By Tasanee Yanasiddhi, general manager, Kanok Bannasan (OMF Publishers), Bangkok During these past two and half months, we have suffered from the impact of the Covid-19 pandemic. Although infections and the death rate are not high in Thailand, we have to maintain social distancing. [See Thailand’s Covid-19 statistics]. Thais are required to wear face masks
In a country where books that sell well have been written by Westerners, publishers with limited resources understandably hesitate to publish local writers. What can a Christian publisher do to turn the tide without losing its gospel impact on society? Where does a Christian publisher start in finding and publishing local authors, and what does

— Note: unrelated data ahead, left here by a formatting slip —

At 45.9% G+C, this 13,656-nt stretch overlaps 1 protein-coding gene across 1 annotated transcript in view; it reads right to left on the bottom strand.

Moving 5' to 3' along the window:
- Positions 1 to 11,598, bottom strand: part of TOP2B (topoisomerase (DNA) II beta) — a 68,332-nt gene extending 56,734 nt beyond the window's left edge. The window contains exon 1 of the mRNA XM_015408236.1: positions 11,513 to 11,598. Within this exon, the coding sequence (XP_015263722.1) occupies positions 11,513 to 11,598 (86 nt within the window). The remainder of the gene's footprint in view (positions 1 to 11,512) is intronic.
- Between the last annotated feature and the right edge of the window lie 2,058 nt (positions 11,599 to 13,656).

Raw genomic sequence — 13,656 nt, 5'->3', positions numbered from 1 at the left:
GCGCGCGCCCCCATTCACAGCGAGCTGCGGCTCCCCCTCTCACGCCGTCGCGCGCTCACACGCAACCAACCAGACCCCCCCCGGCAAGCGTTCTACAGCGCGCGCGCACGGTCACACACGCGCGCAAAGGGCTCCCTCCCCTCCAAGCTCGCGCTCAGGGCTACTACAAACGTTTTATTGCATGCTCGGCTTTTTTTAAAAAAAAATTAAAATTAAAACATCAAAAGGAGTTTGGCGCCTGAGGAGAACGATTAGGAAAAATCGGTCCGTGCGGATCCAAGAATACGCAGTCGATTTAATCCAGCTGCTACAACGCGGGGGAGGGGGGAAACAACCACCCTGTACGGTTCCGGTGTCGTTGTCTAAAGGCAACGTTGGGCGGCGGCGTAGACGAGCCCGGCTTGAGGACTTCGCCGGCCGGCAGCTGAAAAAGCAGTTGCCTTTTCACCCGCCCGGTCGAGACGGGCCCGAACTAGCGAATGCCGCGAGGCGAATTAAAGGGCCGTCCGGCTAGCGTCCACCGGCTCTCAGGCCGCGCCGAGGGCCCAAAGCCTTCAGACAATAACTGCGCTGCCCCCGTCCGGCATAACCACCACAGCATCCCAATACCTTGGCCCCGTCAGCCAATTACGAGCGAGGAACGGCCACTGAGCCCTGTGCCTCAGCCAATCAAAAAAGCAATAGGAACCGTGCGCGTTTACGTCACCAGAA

“The nail that sticks up gets whacked down,” warns the Japanese proverb. Cultural pressures to conform make it difficult for people to convert to Christianity and to live a Christian lifestyle. But publishers there are taking advantage of Japan’s 99% literacy rate and appreciation of books to create powerful tools to reach society and nurture
Author Ardy Roberto used to get frequent calls for advice on how to get published. Five years ago the Filipino entrepreneur conceived the idea for Project Author, a workshop to equip aspiring writers. Today the workshop encourages Christians to evangelize via their writing. Ardy has led seven Project Author workshops that have helped dozens of
Avoid these common misconceptions when writing children’s books. Award-winning children’s author Emily Lim shared these points in her recent MAI webinar, “Writing for Children: Commandments to follow & sins to avoid.” 1. Writing for children is easier than writing for adults. This is very far from the truth. Adults may be willing to stay with
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